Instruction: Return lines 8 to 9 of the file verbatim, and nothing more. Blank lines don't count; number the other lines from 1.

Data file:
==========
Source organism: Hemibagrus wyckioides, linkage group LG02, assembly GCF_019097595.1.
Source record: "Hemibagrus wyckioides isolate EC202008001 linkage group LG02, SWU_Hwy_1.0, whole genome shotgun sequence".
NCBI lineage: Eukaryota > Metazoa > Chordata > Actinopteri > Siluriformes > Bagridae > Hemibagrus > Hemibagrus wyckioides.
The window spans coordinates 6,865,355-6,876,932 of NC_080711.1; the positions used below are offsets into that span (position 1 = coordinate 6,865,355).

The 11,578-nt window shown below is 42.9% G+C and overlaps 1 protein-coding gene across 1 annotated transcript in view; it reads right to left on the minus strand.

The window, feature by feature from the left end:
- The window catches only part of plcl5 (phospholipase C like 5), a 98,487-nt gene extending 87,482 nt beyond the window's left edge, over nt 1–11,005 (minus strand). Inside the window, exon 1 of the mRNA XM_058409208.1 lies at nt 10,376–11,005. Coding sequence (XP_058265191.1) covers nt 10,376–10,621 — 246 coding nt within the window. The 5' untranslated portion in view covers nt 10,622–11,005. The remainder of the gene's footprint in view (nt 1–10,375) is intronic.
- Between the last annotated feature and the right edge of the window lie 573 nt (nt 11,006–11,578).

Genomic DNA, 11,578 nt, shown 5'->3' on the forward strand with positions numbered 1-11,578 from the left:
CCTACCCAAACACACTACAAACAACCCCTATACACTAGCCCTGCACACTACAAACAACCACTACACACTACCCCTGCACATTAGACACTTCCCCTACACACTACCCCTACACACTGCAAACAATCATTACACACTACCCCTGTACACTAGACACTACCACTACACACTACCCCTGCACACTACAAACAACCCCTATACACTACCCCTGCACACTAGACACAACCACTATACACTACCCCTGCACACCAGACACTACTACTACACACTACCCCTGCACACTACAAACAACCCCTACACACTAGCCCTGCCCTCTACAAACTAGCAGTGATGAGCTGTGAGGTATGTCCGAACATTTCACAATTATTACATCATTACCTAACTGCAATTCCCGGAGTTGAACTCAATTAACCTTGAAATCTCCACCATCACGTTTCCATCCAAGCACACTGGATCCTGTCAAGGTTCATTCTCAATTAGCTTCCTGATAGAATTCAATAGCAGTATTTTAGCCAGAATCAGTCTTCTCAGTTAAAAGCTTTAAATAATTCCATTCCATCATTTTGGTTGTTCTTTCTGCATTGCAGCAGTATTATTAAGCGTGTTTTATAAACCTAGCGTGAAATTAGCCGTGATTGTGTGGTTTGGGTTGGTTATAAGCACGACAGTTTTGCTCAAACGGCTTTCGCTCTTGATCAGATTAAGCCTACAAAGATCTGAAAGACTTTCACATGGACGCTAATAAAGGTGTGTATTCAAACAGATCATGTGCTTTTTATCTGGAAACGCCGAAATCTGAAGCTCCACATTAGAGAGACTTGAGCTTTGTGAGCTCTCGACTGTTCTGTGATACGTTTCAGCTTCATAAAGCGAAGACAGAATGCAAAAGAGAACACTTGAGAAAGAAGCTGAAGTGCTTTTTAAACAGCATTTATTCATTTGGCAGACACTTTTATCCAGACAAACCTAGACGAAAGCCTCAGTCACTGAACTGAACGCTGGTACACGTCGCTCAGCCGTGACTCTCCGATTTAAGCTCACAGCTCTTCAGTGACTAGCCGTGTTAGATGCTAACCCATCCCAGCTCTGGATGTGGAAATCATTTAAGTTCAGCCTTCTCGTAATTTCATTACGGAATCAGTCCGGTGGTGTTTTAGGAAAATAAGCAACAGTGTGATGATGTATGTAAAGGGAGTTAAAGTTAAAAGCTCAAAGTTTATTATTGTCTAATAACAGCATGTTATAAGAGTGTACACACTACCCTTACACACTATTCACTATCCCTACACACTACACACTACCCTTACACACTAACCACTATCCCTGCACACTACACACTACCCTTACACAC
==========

- Between the last annotated feature and the right edge of the window lie 573 nt (nt 11,006–11,578).

Genomic DNA, 11,578 nt, shown 5'->3' on the forward strand with positions numbered 1-11,578 from the left: